Taking into account his own distinct field research experience in the Middle East (Lebanon, Jordan, the Palestinian territories, and Syria) while completing his M.A. and Ph.D., Dr Philipp Amour’s article examines different dimensions of field research in the Middle East and addresses the main sets of practical, theoretical, and methodological challenges and considerations: the lack of primary sources, gaining trust, and the omnipresence of the revolution.
Dr Philipp Amour argues that “the classical research methods are not useful for the systematic evaluation of the problems, approaches, and concepts associated with research in difficult environments.” One of the main problems that he was confronted with on-site, is that “traditional Western theory and methodology adequately prepare undergraduate and graduate students for carrying out research in their own societies, but neither prepare them for dealing with difficult research circumstances, nor do they train students for conflict areas in post-traumatic societies.”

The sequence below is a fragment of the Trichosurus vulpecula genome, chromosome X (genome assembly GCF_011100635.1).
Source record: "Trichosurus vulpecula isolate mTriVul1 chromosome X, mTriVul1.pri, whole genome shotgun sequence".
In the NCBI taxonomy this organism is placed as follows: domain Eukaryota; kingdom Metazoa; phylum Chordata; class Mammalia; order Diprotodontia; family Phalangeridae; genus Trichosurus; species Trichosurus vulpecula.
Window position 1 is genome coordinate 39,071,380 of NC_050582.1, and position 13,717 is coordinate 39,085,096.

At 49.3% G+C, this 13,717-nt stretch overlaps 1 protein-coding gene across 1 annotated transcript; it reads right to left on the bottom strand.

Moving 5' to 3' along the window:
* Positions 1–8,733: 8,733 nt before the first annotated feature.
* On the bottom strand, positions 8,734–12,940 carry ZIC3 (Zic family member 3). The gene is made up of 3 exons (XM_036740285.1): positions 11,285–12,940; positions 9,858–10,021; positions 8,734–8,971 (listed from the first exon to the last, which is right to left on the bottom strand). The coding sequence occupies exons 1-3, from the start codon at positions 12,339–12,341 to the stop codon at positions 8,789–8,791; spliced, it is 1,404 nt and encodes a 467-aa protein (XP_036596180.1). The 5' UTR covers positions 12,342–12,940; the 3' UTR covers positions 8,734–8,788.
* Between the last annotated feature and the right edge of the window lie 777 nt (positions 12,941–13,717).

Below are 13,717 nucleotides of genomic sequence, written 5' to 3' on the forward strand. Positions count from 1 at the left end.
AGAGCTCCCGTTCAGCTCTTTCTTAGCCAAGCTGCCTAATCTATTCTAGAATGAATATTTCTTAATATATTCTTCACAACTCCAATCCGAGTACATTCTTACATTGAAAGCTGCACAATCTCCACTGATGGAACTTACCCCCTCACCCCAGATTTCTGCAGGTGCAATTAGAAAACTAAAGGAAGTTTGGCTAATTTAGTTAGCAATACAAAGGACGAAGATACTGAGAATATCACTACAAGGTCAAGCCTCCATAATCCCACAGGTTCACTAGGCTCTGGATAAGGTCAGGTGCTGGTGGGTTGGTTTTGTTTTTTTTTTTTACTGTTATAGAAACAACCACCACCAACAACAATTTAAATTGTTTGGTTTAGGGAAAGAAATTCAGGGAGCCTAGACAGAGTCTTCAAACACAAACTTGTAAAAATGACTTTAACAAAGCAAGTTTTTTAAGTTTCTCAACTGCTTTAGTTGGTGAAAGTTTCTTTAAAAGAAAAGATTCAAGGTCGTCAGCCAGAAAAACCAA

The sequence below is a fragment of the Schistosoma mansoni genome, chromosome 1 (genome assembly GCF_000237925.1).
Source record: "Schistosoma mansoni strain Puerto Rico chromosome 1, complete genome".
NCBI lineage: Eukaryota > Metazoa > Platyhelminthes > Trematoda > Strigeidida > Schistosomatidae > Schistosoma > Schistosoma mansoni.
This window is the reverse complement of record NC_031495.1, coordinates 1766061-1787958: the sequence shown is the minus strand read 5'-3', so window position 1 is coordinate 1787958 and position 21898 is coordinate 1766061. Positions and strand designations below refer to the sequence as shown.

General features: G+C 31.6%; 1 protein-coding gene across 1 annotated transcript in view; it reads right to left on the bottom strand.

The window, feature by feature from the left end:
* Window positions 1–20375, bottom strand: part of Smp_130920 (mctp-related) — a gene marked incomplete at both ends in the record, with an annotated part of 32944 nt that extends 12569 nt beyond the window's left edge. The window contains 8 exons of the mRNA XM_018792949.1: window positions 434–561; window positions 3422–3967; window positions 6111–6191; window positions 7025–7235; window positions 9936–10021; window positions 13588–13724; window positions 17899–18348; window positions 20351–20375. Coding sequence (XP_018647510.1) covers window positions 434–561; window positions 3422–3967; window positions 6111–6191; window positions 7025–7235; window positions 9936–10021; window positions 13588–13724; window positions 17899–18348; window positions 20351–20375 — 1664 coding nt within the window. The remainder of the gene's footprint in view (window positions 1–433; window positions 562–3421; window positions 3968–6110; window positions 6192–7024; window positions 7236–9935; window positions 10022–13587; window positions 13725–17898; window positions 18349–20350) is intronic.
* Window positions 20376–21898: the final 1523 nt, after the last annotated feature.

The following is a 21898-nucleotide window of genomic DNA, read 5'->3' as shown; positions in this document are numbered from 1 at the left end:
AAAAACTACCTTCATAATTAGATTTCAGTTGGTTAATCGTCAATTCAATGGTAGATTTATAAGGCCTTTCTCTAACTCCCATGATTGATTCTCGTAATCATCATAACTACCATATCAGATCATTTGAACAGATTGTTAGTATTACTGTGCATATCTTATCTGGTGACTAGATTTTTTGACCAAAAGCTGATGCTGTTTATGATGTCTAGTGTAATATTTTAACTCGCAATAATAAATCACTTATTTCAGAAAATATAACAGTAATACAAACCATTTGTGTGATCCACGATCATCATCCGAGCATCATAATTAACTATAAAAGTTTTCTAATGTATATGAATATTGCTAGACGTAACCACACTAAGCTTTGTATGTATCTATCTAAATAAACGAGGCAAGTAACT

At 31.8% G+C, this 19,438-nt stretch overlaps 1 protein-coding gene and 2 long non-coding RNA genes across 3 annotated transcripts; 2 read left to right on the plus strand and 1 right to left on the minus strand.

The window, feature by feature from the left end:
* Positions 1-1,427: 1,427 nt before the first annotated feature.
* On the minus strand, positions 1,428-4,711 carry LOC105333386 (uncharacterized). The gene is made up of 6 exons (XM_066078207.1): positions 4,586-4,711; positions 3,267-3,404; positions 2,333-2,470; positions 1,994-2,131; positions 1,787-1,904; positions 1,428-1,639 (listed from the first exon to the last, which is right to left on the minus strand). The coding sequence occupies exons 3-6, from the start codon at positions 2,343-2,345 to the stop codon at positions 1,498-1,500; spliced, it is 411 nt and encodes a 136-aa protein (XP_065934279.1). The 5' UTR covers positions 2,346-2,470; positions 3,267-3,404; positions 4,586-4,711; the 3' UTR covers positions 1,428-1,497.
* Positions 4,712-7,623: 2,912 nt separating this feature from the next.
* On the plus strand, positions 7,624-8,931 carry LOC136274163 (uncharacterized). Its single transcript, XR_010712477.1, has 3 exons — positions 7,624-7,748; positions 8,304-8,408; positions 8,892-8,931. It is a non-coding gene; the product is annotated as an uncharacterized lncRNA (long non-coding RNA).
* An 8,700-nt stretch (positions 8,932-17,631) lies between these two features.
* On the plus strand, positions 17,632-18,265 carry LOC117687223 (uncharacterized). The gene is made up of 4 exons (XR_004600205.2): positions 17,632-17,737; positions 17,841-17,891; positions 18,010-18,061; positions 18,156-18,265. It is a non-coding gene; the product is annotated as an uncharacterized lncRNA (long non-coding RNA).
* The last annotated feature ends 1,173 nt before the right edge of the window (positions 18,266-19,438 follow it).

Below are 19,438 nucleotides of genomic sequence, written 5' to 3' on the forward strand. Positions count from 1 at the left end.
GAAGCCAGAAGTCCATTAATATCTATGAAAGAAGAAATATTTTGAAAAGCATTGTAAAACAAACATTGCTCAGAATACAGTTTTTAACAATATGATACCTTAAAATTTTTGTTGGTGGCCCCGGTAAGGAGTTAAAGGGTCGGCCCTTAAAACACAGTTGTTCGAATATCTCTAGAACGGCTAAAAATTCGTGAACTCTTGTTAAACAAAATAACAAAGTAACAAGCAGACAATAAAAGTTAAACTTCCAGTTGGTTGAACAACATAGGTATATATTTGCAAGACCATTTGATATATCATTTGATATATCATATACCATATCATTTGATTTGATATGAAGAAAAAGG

He writes further that “Field researchers who are well-informed and knowledgeable of cross-disciplinary Middle Eastern Studies, and who are equipped with technical skills and field research experience, will enhance the success of their field work. Furthermore, a certain amount of socializing, cultural competence in dealing with post-war societies, empathy, and stamina on the part of the researcher are sine qua non to compensate for deficits, special conditions, and restrictions in conflict zones that may hinder the research process.”
You can find the full text of the article here: http://www.tandfonline.com/doi/abs/10.1080/01615440.2012.670099[wpdm_file id=1]